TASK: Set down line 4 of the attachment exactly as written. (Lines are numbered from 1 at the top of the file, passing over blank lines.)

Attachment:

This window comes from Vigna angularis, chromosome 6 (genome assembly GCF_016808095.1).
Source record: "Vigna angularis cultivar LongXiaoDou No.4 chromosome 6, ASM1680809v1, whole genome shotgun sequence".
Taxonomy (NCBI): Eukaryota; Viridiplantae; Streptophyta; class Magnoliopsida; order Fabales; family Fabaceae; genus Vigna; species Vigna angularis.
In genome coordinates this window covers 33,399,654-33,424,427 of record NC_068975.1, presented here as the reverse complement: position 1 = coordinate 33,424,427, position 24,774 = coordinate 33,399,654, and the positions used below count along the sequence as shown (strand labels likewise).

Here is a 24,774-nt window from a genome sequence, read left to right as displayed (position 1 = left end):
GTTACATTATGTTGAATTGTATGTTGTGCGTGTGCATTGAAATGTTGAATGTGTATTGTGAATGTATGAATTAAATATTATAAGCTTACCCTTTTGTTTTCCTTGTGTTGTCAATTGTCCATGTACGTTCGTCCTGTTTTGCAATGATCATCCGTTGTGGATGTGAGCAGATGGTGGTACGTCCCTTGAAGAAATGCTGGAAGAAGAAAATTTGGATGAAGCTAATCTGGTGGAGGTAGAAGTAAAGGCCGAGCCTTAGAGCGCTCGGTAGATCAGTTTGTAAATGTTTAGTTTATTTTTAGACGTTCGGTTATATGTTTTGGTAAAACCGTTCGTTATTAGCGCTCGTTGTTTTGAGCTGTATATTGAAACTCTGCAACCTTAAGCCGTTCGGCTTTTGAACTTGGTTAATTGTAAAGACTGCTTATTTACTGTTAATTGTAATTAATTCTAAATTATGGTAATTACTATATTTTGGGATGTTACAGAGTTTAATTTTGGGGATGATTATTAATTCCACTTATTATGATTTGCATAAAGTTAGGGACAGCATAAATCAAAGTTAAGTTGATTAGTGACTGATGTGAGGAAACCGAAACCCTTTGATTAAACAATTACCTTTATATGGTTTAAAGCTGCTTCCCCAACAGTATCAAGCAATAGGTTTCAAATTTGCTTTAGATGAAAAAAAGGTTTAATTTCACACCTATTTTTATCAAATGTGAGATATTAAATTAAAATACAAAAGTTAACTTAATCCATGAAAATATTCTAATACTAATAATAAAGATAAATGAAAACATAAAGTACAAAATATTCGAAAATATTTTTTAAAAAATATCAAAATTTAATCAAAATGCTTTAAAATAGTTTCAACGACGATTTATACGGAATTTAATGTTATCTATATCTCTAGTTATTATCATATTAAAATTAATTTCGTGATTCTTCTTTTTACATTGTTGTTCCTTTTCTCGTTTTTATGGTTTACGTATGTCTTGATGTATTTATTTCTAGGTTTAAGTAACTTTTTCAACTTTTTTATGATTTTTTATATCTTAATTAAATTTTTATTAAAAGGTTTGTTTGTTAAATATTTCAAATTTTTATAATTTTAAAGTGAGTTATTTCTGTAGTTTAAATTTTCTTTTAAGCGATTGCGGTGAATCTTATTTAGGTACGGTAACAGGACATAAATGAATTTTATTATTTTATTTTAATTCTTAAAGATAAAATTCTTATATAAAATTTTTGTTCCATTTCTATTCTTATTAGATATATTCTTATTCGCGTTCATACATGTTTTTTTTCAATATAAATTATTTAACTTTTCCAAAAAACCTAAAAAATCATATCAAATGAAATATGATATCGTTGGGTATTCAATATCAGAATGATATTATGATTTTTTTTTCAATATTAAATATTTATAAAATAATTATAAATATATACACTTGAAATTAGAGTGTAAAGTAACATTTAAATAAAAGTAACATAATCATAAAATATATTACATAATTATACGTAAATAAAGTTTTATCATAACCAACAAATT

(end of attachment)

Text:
In genome coordinates this window covers 33,399,654-33,424,427 of record NC_068975.1, presented here as the reverse complement: position 1 = coordinate 33,424,427, position 24,774 = coordinate 33,399,654, and the positions used below count along the sequence as shown (strand labels likewise).